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Jewish heritage in Spain

New interest surrounding Jewish heritage in Spain has come into prominence following the recent discovery of documents in the city of Girona. Records dating back to the fifteenth century reveal a vibrant Jewish quarter in existence from second century until 1492 when an edict issued by King Ferdinand and Queen Isabella ordered expulsion of all non-Catholics from the city. Various documents concerning marriage and business contracts involving a population of 700 Jews are shedding new light on the role of Jewish heritage in Spain.

Jewish heritage in Spain reflected in Barcelona

Walking tours in Barcelona afford the opportunity to learn more about the Jewish heritage in Spain dating back to the city's thirteenth century population by around 4000 Jews. Included on the walking tour is the Synagogue Mayor believed to be the oldest synagogue in European history.

In keeping with Jewish beliefs, the main entrance faces east towards Jerusalem. Guests who negotiate the winding streets of the Jewish Quarter are rewarded by a visit to Lloctinent Palace constructed of stones taken from Jewish cemeteries.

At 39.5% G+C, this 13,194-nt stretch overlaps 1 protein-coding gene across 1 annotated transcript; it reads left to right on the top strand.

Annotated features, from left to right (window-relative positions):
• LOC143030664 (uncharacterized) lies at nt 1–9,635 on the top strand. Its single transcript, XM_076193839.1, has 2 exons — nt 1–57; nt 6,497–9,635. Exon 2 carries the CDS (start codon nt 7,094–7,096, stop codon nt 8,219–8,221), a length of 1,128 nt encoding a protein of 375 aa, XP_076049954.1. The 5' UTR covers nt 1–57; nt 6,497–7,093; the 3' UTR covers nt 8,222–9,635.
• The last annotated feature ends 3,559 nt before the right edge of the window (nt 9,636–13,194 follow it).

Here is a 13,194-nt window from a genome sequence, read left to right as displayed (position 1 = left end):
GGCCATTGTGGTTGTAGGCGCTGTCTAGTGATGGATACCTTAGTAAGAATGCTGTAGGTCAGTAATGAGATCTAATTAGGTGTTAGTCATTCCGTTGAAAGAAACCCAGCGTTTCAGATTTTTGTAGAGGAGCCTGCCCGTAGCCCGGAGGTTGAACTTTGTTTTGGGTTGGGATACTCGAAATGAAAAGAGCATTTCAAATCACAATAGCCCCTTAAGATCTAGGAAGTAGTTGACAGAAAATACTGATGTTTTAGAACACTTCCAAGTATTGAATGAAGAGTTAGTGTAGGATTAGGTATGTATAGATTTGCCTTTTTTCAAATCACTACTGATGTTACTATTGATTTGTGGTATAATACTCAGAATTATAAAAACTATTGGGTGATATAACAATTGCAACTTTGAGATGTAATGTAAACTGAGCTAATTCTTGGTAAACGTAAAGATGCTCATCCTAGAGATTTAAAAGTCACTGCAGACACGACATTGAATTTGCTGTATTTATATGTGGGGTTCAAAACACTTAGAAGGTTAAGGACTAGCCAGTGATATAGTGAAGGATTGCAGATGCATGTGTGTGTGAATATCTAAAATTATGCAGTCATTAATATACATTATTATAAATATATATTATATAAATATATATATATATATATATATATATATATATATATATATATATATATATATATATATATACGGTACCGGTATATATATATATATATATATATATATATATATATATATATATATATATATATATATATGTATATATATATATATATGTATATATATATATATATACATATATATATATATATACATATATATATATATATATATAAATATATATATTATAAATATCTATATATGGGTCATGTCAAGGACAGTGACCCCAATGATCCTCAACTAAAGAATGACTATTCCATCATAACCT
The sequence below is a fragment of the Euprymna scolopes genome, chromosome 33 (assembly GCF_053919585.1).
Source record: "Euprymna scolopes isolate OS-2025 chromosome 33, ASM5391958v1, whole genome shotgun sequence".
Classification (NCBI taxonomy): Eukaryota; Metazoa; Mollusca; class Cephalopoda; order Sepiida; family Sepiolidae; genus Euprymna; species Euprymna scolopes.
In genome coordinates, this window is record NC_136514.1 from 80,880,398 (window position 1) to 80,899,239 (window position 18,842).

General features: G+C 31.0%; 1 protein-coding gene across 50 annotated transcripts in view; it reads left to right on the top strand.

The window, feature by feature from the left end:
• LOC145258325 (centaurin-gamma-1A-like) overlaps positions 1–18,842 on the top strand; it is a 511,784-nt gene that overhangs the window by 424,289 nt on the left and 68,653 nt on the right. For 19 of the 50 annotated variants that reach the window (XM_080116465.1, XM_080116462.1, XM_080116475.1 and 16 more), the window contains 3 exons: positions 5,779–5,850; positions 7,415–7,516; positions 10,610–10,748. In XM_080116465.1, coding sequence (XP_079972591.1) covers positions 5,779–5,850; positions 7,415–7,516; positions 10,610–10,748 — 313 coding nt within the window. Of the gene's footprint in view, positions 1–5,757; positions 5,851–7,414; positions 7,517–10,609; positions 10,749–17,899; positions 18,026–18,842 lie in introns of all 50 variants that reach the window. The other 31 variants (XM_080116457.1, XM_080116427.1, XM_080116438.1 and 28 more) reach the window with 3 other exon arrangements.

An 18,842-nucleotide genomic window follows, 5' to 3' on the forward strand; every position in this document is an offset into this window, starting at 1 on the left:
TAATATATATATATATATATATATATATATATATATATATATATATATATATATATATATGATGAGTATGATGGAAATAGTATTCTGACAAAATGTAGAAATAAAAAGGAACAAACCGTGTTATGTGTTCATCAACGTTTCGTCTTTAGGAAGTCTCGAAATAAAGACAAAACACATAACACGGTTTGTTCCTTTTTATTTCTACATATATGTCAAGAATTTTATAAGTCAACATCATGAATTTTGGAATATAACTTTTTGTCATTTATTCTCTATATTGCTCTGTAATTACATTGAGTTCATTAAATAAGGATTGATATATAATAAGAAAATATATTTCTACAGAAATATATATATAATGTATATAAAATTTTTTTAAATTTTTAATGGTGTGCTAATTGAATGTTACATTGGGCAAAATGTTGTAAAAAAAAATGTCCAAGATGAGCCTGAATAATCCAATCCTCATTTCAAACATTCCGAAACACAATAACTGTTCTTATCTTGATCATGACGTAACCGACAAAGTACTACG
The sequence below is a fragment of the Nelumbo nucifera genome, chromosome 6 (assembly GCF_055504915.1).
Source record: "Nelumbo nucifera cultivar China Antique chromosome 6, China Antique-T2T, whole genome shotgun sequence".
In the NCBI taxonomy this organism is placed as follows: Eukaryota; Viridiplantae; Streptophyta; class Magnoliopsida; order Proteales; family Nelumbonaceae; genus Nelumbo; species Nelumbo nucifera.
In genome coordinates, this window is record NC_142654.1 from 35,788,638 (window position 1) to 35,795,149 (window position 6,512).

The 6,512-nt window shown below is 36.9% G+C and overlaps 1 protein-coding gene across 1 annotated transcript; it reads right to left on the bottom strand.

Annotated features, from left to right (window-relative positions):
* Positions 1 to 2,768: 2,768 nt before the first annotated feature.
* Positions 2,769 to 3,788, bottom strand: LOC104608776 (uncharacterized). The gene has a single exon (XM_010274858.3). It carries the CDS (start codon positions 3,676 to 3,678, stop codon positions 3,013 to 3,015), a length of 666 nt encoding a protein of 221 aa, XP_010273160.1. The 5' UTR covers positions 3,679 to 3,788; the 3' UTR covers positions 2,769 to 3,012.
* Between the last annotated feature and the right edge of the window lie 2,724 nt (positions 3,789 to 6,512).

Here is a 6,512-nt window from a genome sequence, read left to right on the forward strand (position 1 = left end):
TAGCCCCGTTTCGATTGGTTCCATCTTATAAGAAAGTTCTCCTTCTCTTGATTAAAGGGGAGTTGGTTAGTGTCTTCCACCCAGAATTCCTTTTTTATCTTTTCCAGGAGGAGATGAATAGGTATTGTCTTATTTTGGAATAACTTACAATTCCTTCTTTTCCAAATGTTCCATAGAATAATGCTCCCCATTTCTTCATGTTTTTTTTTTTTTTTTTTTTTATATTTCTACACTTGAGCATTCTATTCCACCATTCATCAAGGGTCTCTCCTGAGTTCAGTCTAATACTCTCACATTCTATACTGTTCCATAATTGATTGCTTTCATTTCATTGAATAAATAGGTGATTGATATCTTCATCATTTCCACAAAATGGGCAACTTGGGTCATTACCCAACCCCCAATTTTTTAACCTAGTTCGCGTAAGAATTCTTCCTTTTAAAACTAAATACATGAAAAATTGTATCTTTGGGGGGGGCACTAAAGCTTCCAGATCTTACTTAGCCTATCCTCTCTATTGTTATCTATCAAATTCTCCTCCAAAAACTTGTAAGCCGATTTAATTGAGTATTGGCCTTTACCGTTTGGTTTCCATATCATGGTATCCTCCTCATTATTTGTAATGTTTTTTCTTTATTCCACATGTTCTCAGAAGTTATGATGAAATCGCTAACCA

Cordoba- A Center of Jewish heritage in Spain

The Jewish Quarter of Cordoba was placed on the list of World Heritage Sites in 1984. Settlement by Jews dates back to the second century during which Cordoba was the predominant center of Jewish heritage in Spain. Visitors to Casa Sefad will come away with a new understanding of Jewish life as reflected in exhibits of clothing, musical instruments and tools.

The Importance of Toledo to Jewish heritage in Spain

Perhaps nowhere is the heritage reflected more prominently than at Synagogue El Transito erected in 1336. Two dynamic features are the prayer wall inscribed with the names of God in both Hebrew and Arabic and vaulted cedar arches reminiscent of the first Jewish temple built by King Solomon.